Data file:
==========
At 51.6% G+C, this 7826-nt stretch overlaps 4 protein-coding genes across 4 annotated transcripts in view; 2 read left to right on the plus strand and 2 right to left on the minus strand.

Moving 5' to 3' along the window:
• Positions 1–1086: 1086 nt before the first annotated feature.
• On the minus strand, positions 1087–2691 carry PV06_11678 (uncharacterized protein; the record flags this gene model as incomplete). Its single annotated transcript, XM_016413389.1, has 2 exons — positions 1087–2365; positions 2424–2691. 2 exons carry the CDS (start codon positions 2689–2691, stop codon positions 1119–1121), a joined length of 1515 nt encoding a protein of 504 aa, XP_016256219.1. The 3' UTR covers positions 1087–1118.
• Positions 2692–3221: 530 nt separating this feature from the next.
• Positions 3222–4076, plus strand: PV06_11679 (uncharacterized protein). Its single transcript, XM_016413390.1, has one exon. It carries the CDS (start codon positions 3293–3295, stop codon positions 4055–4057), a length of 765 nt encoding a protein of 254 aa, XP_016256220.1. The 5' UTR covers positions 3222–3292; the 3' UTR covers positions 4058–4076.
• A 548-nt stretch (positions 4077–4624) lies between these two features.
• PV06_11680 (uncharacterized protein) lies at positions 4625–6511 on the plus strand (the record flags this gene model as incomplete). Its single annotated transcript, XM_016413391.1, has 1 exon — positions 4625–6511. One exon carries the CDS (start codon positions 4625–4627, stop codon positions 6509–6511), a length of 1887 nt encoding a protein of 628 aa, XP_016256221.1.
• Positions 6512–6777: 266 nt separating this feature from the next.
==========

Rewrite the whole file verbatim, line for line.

At 51.6% G+C, this 7826-nt stretch overlaps 4 protein-coding genes across 4 annotated transcripts in view; 2 read left to right on the plus strand and 2 right to left on the minus strand.

Moving 5' to 3' along the window:
• Positions 1–1086: 1086 nt before the first annotated feature.
• On the minus strand, positions 1087–2691 carry PV06_11678 (uncharacterized protein; the record flags this gene model as incomplete). Its single annotated transcript, XM_016413389.1, has 2 exons — positions 1087–2365; positions 2424–2691. 2 exons carry the CDS (start codon positions 2689–2691, stop codon positions 1119–1121), a joined length of 1515 nt encoding a protein of 504 aa, XP_016256219.1. The 3' UTR covers positions 1087–1118.
• Positions 2692–3221: 530 nt separating this feature from the next.
• Positions 3222–4076, plus strand: PV06_11679 (uncharacterized protein). Its single transcript, XM_016413390.1, has one exon. It carries the CDS (start codon positions 3293–3295, stop codon positions 4055–4057), a length of 765 nt encoding a protein of 254 aa, XP_016256220.1. The 5' UTR covers positions 3222–3292; the 3' UTR covers positions 4058–4076.
• A 548-nt stretch (positions 4077–4624) lies between these two features.
• PV06_11680 (uncharacterized protein) lies at positions 4625–6511 on the plus strand (the record flags this gene model as incomplete). Its single annotated transcript, XM_016413391.1, has 1 exon — positions 4625–6511. One exon carries the CDS (start codon positions 4625–4627, stop codon positions 6509–6511), a length of 1887 nt encoding a protein of 628 aa, XP_016256221.1.
• Positions 6512–6777: 266 nt separating this feature from the next.